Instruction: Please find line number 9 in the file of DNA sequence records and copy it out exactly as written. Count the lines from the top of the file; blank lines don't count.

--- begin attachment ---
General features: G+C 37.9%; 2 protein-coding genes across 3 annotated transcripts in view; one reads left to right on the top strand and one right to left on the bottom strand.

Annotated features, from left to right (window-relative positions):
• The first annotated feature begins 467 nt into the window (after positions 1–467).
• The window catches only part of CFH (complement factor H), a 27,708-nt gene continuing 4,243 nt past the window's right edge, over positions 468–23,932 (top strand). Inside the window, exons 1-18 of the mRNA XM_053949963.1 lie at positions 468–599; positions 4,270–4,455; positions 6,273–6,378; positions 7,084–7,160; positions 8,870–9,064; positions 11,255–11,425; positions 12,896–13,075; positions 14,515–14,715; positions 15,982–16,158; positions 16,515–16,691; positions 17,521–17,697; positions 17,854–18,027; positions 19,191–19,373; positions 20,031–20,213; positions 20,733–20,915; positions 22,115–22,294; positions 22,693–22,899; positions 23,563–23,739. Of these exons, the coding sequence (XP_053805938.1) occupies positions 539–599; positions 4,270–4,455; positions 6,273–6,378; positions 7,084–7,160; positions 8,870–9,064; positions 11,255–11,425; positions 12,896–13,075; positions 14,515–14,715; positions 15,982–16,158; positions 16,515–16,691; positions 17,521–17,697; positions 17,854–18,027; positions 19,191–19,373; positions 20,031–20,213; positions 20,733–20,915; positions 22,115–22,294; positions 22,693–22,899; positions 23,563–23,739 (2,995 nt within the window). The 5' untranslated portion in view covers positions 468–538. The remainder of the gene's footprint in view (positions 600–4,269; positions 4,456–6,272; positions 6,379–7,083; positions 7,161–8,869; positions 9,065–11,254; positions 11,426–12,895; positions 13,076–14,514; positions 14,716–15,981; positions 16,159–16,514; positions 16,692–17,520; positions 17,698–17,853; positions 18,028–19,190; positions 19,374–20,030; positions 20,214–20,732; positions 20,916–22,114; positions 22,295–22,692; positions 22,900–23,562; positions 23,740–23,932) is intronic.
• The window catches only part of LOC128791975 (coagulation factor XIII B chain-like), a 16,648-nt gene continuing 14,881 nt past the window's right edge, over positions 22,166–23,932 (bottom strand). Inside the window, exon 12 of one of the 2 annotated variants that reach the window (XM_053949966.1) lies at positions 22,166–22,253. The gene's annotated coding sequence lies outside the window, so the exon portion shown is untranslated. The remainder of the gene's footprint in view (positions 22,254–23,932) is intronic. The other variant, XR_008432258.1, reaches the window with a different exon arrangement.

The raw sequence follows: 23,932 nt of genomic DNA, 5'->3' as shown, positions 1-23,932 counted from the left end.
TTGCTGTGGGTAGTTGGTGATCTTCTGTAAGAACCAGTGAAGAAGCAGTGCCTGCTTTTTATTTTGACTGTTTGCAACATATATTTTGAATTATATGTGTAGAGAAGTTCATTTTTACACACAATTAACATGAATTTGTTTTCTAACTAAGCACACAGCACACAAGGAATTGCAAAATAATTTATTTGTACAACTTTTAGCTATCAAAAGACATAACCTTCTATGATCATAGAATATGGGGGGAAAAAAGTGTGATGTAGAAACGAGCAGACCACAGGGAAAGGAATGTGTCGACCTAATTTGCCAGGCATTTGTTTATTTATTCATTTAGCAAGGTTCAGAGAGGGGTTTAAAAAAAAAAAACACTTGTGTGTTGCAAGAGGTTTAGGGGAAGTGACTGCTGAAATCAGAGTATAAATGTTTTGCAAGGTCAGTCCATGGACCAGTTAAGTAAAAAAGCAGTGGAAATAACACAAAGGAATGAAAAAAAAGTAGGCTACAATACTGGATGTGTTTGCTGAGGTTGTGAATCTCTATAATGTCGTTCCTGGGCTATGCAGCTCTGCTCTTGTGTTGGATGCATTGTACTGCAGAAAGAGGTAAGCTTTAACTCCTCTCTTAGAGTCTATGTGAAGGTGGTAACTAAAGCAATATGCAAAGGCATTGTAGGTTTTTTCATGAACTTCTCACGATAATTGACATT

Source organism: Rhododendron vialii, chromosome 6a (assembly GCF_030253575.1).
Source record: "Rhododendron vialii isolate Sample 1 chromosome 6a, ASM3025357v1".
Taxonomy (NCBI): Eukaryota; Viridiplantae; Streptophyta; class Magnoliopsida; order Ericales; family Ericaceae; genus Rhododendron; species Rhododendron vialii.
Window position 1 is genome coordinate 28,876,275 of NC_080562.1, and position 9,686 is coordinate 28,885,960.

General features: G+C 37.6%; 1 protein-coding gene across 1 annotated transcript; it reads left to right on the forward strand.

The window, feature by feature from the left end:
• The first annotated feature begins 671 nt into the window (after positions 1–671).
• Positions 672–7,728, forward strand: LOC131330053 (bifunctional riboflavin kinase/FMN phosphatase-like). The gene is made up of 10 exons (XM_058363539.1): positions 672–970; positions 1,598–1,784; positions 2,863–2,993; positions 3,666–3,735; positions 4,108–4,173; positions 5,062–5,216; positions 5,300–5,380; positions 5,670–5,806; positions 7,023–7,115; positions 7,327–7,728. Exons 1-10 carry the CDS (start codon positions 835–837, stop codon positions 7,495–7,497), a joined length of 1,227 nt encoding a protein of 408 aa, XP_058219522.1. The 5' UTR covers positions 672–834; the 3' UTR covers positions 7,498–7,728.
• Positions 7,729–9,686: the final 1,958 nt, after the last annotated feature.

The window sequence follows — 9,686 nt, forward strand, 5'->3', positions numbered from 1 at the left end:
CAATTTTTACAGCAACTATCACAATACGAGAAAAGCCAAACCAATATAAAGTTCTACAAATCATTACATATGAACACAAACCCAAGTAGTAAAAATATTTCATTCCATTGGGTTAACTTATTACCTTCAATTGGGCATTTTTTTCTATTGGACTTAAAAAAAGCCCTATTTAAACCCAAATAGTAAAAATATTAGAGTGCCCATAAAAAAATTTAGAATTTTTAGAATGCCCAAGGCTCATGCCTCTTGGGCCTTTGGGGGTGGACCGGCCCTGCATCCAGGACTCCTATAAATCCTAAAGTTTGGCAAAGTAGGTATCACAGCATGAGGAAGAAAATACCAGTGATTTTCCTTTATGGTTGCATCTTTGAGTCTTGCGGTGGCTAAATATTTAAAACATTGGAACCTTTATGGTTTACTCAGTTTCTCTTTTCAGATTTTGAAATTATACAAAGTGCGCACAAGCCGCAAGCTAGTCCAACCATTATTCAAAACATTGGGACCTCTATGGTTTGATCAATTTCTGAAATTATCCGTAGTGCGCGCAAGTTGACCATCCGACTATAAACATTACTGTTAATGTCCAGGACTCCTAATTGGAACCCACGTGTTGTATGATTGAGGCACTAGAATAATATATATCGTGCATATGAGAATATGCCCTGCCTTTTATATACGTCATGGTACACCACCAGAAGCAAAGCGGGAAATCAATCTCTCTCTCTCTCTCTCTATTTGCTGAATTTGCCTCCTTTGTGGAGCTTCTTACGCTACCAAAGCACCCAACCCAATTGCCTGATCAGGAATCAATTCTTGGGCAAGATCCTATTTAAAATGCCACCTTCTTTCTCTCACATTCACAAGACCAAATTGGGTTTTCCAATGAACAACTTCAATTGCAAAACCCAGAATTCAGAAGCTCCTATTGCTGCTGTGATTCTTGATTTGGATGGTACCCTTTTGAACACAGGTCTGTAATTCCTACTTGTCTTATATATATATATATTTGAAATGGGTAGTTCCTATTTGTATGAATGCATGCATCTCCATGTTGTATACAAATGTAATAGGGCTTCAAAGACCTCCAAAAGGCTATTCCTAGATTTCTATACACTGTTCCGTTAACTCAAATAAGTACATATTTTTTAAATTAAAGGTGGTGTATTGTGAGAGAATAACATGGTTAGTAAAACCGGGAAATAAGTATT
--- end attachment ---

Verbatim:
Source record: "Rhododendron vialii isolate Sample 1 chromosome 6a, ASM3025357v1".